“Let’s say you buy your seafood from a store that correctly labels its fish, or from a fisherman you trust.”
The construction of this sentence—from an article recently published on this very website—is relatively simple and straightforward; the idea it expresses is clear and unambiguous. And yet this collection of words caused me more trouble than almost any other single sentence I’ve worked on since I arrived at The Walrus.
Perhaps you already know why. There’s one word, one single frustrating word, that makes this snippet of text downright controversial: “fisherman.”
As a copy editor, I am responsible for catching and querying sexist language—indeed, biased language of all sorts. I will, without hesitation, highlight “mankind,” or “fireman,” or “manpower” (“humanity,” “firefighter,” and “staff” are all reasonable and inconspicuous substitutes)—but I generally leave “fisherman” as is. Why, if I allow there are issues with “fireman,” do I hesitate to change “fisherman”? Isn’t it just as objectionable?
For many, the answer is simple: yes. After the piece went up, we received a letter from a reader who was concerned that The Walrus was in the business of using—or at failing to detect and eradicate—sexist language. That response is entirely sensible and understandable: the word suggests that all those who fish professionally are male. It seemingly makes assumptions about the people who have this job and the people who are likely to have this job in the future—its use could potentially alienate women who fish and give young girls the impression that this vocation is off limits to them.
For many copy editors, though, the answer is frustratingly complex: it involves the weighing of competing interests and an understanding that whatever they do, someone is going to be frustrated. If they do go with “fisherman,” many readers will be concerned; if they don’t, they risk irritating the actual women who fish for a living.
Women who fish, you see, seem to overwhelmingly prefer the term “fisherman.” As Clare Leschin-Hoar, who writes about the fishing industry, told Hakai Magazine’s Ilima Loomis, “I’ve met many female fishermen…I ask them all the time what they prefer, and 100 percent of the time, they have told me they like the term fishermen, they don’t want to be called fishers.” A CBC article detailing the rise of women in P.E.I.’s lobster fishery quotes captain Bethany McCarthy as saying, “I don’t do any of this political correctness” and “I’m out here the same as everybody else. I fish. I tell people I’m a fisherman.” When the CBC started using the word “fisher” in the late ’90s, it received angry letters from across the country. “One producer,” writes the CBC’s Blair Shewchuk in a tour de force article about the fallout, “said her newsroom had banned fisher because women in the industry ‘are proud to be called fishermen, a la chairmen.’” The Globe and Mail Style Book ably sums up the dilemma: “We encourage inclusive terms, but women in the fishing industry on both coasts have made it clear they call themselves fishermen and take strong exception to what they regard as a bureaucratic, politically correct term.”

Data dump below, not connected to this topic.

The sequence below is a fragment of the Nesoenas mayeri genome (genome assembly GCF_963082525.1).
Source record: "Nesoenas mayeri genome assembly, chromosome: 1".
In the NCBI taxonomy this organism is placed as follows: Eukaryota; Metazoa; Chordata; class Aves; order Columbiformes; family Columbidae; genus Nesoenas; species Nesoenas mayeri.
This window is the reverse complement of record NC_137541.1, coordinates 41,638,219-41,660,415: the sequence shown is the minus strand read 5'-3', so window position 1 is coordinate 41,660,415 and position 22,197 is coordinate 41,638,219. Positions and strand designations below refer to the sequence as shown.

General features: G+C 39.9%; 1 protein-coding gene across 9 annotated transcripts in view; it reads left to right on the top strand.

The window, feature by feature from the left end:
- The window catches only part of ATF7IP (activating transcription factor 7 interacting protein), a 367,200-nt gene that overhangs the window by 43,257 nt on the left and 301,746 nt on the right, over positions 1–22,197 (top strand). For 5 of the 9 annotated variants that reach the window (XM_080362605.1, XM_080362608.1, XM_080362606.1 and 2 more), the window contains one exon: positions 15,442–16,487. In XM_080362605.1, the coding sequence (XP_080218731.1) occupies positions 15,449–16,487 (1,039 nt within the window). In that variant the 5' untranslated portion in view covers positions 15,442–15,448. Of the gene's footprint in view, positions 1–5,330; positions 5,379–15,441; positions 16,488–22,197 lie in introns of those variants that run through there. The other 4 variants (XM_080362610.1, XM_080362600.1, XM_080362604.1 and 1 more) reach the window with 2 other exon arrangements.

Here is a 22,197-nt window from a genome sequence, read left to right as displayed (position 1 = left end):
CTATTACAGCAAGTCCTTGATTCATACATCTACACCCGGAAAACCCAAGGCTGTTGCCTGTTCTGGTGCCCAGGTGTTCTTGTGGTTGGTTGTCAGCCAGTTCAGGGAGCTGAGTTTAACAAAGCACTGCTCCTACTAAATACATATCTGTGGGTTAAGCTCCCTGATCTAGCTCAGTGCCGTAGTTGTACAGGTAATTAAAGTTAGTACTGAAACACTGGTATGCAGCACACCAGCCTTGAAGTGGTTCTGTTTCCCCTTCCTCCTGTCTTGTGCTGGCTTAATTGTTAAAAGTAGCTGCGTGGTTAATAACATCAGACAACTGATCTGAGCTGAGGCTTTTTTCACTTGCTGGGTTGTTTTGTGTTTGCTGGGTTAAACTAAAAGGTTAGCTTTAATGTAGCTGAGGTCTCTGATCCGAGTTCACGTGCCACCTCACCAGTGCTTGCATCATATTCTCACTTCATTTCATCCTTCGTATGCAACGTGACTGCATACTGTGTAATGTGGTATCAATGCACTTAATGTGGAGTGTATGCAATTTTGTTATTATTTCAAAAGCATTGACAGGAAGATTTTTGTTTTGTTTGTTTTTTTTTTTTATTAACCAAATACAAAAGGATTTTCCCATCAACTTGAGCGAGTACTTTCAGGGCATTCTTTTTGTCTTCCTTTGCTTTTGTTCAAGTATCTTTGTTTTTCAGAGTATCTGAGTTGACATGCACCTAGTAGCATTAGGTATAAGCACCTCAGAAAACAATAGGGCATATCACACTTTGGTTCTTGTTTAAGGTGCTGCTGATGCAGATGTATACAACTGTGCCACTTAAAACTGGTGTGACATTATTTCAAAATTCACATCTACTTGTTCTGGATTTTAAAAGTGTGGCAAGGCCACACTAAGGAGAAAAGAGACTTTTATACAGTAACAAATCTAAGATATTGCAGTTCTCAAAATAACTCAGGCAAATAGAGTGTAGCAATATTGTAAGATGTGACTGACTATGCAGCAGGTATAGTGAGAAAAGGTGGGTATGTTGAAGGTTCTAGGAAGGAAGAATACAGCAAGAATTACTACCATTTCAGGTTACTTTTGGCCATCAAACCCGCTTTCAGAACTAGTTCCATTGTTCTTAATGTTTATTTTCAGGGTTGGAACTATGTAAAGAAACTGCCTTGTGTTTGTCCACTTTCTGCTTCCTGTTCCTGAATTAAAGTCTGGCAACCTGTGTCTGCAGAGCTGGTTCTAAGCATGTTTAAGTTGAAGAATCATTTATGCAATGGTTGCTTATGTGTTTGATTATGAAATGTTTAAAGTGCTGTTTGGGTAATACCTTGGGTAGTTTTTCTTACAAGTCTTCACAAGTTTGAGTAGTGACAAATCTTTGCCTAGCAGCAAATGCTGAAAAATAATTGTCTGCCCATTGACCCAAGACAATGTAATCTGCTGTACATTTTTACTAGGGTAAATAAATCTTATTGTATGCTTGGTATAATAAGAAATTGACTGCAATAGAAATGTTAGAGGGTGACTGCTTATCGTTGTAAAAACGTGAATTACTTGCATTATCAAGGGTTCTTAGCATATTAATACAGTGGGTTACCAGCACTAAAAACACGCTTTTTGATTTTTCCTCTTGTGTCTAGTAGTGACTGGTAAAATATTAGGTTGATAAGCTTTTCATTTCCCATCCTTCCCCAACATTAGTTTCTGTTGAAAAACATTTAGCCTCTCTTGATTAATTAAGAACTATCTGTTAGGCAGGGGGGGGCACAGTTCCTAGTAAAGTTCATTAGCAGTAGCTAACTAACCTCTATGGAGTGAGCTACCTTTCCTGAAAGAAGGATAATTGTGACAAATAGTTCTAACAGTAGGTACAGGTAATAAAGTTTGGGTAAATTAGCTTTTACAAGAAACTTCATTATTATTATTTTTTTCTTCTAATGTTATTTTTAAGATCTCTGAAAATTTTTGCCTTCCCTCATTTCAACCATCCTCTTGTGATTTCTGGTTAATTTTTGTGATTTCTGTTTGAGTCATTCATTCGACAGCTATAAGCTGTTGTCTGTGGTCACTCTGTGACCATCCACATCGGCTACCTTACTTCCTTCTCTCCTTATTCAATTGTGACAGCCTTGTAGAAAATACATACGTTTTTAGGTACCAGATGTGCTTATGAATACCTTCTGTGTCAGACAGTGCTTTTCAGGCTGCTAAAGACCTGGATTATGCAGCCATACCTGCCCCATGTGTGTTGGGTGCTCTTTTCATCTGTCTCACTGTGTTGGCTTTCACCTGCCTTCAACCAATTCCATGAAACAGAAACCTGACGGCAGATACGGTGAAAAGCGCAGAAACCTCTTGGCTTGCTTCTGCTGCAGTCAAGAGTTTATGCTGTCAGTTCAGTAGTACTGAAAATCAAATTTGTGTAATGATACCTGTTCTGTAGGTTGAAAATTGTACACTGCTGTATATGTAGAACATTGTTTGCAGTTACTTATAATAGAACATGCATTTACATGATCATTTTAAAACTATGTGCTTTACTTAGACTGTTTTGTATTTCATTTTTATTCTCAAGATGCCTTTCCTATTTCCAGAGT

A complicating factor in all of this is that no clear and pleasing alternative exists. As The Canadian Press Stylebook writes, “There is not an entirely satisfactory substitute for ‘fisherman,’ although ‘fisher,’ ‘fish harvester,’ ‘fish industry worker,’ ‘fishing licensees’ or the phrase ‘fishermen and women’ are all possibilities.” Some have objected to “fisher” on the grounds that it also refers to a kind of animal—“a large N American arboreal carnivore of the weasel family, Martes pennant, valued for its fur,” according to the Canadian Oxford Dictionary (interestingly enough, the second definition given is “a fisherman, either professional or recreational” [italics mine]). Others point to the fact that it sounds like “fissure.” My primary issue with “fisher”—besides the fact that it’s become a loaded term—is that it sounds either old-timey (some dictionaries give the fishing-related usage as “archaic”) or oddly fanciful (“The fishers ply the blue-green waters, far from the echoing caverns and spark-lit forges of the dwarves”).
Fisheries and Oceans Canada has now adopted “fish harvester”—as has at least one industry council, the Canadian Council of Professional Fish Harvesters. (I realize “harvester” is a versatile word, but whenever I hear it, I think of fields of gently swaying cod, and halibut pushing their little heads through the soil to meet the sun.) But look at a list of fishing-related organizations, and you’ll notice that “fisherman” is still clearly in evidence. Hakai cites research indicating that “fisher” is beginning to make inroads in scientific journals, but notes that “fisherman” is still “strongly preferred by both women and men working in the North American fishing industry.”
So what is a copy editor to do—offend readers rightly concerned about sexist language, or offend the workers themselves, who are rightly concerned about being able to determine what they’re called? “One logical conclusion is that fishermen is the right choice until women in the industry start calling themselves fisher,” writes Shewchuk. Or “fish harvester.” Or, God forbid, “fishing licensee.” (My half-serious suggestion, “fishcatcher,” has yet to gain traction.) I continue to feel torn, but I agree that the conclusion Shewchuck suggests is a logical one. If a writer wants to go with “fisher,” I won’t reject it out of hand—but unless and until women in the industry change their opinion, I won’t be throwing “fisherman” back.